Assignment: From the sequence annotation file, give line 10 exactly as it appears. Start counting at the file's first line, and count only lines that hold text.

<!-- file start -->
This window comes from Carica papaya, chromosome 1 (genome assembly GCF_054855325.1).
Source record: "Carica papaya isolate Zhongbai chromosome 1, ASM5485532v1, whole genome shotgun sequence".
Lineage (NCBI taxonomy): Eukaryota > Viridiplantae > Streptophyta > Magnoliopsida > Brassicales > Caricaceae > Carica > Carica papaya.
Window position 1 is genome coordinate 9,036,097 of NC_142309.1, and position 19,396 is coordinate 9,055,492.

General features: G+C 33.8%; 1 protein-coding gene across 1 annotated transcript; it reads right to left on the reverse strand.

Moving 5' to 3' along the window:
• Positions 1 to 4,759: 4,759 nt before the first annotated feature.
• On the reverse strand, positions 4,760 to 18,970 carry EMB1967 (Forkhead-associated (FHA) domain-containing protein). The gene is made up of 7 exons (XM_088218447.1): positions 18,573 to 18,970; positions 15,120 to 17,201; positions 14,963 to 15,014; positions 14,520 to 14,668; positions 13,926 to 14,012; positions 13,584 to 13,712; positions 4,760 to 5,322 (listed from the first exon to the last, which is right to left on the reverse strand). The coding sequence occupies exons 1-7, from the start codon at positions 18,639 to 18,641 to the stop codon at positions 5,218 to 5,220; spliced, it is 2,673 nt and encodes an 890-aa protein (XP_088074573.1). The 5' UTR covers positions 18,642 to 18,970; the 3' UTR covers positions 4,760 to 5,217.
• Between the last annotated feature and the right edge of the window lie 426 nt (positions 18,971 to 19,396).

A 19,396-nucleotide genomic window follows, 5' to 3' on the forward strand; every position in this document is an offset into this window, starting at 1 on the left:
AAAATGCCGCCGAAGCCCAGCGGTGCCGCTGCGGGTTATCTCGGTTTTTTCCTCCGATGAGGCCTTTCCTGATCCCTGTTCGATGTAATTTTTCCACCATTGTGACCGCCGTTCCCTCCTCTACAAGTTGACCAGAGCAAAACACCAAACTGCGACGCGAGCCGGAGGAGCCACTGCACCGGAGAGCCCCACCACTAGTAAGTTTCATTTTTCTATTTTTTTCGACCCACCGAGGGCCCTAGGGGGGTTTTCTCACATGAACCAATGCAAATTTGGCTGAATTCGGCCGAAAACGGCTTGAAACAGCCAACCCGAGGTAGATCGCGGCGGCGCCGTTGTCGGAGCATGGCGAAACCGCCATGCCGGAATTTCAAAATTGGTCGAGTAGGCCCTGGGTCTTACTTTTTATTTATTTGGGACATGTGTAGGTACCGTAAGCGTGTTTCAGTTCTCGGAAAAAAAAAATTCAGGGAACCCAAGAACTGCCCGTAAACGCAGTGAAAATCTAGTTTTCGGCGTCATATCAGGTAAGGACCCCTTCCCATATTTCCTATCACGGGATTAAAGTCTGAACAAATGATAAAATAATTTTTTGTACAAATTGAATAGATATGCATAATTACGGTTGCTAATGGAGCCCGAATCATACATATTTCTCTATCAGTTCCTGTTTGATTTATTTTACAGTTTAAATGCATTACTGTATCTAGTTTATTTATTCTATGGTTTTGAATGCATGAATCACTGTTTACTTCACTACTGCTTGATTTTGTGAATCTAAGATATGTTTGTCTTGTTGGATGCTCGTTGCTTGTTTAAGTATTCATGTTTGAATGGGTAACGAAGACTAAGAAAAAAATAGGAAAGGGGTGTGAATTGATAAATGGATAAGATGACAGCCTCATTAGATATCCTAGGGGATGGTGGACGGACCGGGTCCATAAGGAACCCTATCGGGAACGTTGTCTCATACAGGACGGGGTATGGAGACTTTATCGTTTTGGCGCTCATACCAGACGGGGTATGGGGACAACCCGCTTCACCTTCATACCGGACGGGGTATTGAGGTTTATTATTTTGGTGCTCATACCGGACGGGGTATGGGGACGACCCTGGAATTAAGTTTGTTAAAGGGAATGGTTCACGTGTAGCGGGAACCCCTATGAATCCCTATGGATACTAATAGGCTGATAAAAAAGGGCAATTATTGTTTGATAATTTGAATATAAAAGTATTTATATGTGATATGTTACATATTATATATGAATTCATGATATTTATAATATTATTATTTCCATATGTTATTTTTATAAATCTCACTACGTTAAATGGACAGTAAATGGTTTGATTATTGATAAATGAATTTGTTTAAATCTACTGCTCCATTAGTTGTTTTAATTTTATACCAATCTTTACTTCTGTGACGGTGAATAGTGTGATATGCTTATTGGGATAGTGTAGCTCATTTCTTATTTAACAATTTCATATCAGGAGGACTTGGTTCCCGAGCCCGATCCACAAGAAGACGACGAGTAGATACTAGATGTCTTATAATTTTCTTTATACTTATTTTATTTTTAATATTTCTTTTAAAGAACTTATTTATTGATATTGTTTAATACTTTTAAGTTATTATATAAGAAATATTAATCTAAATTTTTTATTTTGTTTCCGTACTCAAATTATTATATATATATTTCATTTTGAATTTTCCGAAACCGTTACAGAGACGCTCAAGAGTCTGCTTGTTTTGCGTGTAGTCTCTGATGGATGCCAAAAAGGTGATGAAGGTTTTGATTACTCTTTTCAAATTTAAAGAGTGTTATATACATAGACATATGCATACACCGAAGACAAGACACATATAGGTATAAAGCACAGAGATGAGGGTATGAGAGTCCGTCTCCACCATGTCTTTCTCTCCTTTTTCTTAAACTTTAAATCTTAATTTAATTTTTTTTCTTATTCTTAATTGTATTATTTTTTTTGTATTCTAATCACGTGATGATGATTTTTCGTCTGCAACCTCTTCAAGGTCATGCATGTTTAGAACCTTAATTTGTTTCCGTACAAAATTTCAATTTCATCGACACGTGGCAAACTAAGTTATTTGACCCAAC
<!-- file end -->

A 19,396-nucleotide genomic window follows, 5' to 3' on the forward strand; every position in this document is an offset into this window, starting at 1 on the left: